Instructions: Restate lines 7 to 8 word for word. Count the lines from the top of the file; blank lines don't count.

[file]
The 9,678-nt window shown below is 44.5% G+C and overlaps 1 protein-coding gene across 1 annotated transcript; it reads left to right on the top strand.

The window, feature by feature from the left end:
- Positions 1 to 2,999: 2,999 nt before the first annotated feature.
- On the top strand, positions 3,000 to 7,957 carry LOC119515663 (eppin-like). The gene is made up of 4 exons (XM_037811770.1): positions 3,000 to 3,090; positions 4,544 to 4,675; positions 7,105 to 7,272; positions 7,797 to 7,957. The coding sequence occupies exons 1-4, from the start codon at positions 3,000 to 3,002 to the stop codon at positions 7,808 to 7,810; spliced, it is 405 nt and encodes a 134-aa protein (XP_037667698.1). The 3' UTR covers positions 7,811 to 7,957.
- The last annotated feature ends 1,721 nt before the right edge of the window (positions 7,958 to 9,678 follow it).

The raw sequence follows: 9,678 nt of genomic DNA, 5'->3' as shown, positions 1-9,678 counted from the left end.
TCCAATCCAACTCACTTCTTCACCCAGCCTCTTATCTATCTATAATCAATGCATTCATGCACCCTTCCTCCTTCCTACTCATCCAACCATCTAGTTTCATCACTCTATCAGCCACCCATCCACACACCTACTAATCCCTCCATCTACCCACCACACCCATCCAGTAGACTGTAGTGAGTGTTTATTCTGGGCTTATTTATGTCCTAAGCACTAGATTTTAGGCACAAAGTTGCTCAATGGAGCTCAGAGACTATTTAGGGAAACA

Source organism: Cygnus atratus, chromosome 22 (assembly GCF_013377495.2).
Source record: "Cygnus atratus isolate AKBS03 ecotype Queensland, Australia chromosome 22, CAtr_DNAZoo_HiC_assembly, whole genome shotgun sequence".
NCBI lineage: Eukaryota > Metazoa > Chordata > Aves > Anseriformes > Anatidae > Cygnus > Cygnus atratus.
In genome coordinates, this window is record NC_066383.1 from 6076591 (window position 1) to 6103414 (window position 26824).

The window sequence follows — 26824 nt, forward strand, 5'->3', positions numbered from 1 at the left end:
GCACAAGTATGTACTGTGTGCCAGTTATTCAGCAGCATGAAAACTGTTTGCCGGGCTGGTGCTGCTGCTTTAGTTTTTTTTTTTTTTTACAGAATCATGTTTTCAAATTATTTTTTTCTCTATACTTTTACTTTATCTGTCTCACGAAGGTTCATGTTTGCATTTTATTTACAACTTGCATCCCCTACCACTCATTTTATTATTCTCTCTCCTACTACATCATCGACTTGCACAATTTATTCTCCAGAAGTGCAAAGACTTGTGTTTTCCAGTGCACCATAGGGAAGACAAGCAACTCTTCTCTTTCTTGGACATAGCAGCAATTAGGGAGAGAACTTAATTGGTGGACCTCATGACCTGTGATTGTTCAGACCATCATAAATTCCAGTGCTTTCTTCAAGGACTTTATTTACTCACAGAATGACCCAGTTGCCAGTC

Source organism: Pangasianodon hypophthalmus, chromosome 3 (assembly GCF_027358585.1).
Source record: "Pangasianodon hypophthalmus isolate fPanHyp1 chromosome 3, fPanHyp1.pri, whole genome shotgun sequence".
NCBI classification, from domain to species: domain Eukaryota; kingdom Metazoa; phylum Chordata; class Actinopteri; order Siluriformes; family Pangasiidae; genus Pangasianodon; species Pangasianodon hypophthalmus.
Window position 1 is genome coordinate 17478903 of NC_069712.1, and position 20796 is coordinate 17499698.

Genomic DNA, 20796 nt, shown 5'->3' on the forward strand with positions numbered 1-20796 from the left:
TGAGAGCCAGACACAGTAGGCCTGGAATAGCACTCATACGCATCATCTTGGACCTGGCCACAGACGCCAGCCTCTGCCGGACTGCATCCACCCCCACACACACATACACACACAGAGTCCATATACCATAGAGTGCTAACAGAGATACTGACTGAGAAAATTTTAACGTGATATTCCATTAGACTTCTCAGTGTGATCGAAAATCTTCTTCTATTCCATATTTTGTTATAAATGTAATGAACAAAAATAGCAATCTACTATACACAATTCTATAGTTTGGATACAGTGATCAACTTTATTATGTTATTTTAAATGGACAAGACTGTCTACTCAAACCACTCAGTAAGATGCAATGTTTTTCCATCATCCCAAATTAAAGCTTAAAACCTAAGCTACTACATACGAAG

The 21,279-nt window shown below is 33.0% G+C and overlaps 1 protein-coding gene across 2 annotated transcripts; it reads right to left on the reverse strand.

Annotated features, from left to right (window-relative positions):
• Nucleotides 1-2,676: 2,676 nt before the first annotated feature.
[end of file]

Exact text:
TCCAATCCAACTCACTTCTTCACCCAGCCTCTTATCTATCTATAATCAATGCATTCATGCACCCTTCCTCCTTCCTACTCATCCAACCATCTAGTTTCATCACTCTATCAGCCACCCATCCACACACCTACTAATCCCTCCATCTACCCACCACACCCATCCAGTAGACTGTAGTGAGTGTTTATTCTGGGCTTATTTATGTCCTAAGCACTAGATTTTAGGCACAAAGTTGCTCAATGGAGCTCAGAGACTATTTAGGGAAACA

Source organism: Cygnus atratus, chromosome 22 (assembly GCF_013377495.2).